Lift sanctions on Zimbabwe so that we can tackle climate change and attain middle-income status by 2030- Mnangagwa says


Another step the leading economies should take to support us, and others, is to end the political and illegal use of sanctions. In late October, UN Special Rapporteur Alena Douhan called for the removal of sanctions on Zimbabwe by the EU and the US after finishing a fact-finding mission.

She echoed the arguments I have articulated since taking office, that sanctions and various over-compliance with sanctions have had “an insidious ripple effect on the economy of Zimbabwe and on the enjoyment of fundamental human rights, including access to health, food, safe drinking water and sanitation.”

If the sanctions are removed, we would have a fighting chance at fulfilling our plans to become a middle-income country by the end of this decade, helping thousands out of poverty, stimulating innovation and once again allowing Zimbabwe to play a leading role on the African continent.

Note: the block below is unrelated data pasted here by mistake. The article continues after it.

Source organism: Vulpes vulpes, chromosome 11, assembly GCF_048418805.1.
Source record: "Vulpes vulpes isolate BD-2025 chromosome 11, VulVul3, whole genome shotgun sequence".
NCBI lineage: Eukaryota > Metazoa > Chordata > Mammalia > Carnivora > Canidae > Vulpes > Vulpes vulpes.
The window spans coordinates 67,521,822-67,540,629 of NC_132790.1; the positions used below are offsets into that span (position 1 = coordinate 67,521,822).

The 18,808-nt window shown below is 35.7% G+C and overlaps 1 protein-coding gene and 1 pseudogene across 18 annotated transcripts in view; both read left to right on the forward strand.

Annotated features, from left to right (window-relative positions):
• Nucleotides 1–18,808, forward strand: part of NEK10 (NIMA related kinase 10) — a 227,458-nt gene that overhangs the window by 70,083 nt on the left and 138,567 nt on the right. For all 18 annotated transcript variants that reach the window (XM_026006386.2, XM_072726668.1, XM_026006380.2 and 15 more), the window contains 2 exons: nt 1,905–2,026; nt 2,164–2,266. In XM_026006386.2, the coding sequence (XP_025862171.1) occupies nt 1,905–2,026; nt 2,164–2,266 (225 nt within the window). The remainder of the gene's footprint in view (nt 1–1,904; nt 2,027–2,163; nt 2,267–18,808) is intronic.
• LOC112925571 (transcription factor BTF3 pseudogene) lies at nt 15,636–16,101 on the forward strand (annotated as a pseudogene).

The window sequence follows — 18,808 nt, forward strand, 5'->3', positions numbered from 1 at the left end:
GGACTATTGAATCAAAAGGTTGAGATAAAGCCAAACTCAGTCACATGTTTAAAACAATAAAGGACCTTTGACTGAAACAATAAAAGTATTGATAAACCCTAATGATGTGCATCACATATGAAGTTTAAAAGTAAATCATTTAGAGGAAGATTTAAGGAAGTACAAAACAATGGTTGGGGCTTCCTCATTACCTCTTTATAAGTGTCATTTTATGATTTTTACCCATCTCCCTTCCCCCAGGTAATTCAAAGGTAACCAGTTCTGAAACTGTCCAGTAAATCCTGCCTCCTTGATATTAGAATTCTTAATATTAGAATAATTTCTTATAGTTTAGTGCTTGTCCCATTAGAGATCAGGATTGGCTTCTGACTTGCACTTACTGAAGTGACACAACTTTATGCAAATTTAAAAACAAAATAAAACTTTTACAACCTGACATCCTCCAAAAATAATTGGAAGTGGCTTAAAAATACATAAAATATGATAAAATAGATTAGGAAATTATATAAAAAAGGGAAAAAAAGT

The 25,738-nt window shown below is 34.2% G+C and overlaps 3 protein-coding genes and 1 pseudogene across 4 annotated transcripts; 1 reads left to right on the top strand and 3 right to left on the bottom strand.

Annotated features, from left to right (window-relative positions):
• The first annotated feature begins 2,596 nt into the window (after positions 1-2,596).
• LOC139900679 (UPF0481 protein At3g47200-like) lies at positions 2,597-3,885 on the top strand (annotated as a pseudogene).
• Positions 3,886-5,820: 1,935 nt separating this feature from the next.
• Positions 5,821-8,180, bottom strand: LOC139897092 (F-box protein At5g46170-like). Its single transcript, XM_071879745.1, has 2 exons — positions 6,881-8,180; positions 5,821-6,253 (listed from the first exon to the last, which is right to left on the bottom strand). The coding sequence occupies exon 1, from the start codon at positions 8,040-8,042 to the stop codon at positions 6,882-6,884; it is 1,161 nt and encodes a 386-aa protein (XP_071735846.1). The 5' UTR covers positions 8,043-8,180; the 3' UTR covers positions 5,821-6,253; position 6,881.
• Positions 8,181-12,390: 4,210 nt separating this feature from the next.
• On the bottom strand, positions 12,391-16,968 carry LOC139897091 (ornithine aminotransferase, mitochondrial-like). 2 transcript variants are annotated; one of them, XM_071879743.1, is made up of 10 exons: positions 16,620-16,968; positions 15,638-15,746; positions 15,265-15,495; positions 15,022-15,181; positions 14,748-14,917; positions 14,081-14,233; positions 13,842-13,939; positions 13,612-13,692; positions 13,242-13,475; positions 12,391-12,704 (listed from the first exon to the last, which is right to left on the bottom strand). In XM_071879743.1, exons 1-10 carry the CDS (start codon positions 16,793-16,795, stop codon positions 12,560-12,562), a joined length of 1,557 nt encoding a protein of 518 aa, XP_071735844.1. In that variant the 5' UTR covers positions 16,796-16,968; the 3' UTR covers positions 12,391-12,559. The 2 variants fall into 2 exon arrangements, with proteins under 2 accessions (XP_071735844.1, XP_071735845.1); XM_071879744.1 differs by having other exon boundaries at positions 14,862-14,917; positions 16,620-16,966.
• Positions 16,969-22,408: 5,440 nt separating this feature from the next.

I believe we have demonstrated our willingness and desire to play a responsible role in the international community. We have made great progress over the last three years and addressed many of the reforms asked of us, including providing compensation to landowners who had their properties expropriated in the 2000s, and tackling corruption. We are applying to re-join the Commonwealth of nations and I hope my presence at COP26 is yet another sign of Zimbabwe’s reengagement efforts.

I was buoyed by warm bilateral conversations with US President Joe Biden, British Prime Minister Boris Johnson, Canadian Prime Minister Justin Trudeau, President of the European Council Charles Michel and others over the first week of the conference.

But the time for words is over – we must act now. My hope is the developing world will be freed to both play its part in the global fight against climate change as well as be equipped to deal with its devastating consequences.

By Emmerson Mnangagwa for Al Jazeera


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Charles Rukuni
The Insider is a political and business bulletin about Zimbabwe, edited by Charles Rukuni. Founded in 1990, it was a printed 12-page subscription only newsletter until 2003 when Zimbabwe's hyper-inflation made it impossible to continue printing.


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